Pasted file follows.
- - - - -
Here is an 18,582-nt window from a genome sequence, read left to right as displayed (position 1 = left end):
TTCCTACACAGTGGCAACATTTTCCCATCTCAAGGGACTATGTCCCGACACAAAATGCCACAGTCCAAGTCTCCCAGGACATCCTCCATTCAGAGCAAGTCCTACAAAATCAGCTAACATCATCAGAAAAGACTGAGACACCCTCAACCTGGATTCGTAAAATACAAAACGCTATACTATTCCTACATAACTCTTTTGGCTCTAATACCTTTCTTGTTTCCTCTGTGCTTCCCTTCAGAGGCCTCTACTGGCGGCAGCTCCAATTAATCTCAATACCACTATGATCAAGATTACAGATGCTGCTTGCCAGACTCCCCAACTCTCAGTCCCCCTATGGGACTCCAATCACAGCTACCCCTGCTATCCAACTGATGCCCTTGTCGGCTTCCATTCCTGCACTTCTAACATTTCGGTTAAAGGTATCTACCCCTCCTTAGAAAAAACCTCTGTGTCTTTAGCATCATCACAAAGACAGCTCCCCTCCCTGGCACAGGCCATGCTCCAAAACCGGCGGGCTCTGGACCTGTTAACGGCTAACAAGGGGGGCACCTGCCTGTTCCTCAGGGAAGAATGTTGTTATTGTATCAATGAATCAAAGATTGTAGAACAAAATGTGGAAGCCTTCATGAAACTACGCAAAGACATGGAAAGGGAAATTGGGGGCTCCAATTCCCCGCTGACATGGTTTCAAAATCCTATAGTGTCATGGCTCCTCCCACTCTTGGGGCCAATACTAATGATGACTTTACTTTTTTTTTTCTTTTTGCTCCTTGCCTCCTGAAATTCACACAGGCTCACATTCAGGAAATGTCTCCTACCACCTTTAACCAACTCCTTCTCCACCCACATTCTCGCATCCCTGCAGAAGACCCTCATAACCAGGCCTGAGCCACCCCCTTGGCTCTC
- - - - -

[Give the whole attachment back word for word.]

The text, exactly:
Here is an 18,582-nt window from a genome sequence, read left to right as displayed (position 1 = left end):
TTCCTACACAGTGGCAACATTTTCCCATCTCAAGGGACTATGTCCCGACACAAAATGCCACAGTCCAAGTCTCCCAGGACATCCTCCATTCAGAGCAAGTCCTACAAAATCAGCTAACATCATCAGAAAAGACTGAGACACCCTCAACCTGGATTCGTAAAATACAAAACGCTATACTATTCCTACATAACTCTTTTGGCTCTAATACCTTTCTTGTTTCCTCTGTGCTTCCCTTCAGAGGCCTCTACTGGCGGCAGCTCCAATTAATCTCAATACCACTATGATCAAGATTACAGATGCTGCTTGCCAGACTCCCCAACTCTCAGTCCCCCTATGGGACTCCAATCACAGCTACCCCTGCTATCCAACTGATGCCCTTGTCGGCTTCCATTCCTGCACTTCTAACATTTCGGTTAAAGGTATCTACCCCTCCTTAGAAAAAACCTCTGTGTCTTTAGCATCATCACAAAGACAGCTCCCCTCCCTGGCACAGGCCATGCTCCAAAACCGGCGGGCTCTGGACCTGTTAACGGCTAACAAGGGGGGCACCTGCCTGTTCCTCAGGGAAGAATGTTGTTATTGTATCAATGAATCAAAGATTGTAGAACAAAATGTGGAAGCCTTCATGAAACTACGCAAAGACATGGAAAGGGAAATTGGGGGCTCCAATTCCCCGCTGACATGGTTTCAAAATCCTATAGTGTCATGGCTCCTCCCACTCTTGGGGCCAATACTAATGATGACTTTACTTTTTTTTTTCTTTTTGCTCCTTGCCTCCTGAAATTCACACAGGCTCACATTCAGGAAATGTCTCCTACCACCTTTAACCAACTCCTTCTCCACCCACATTCTCGCATCCCTGCAGAAGACCCTCATAACCAGGCCTGAGCCACCCCCTTGGCTCTC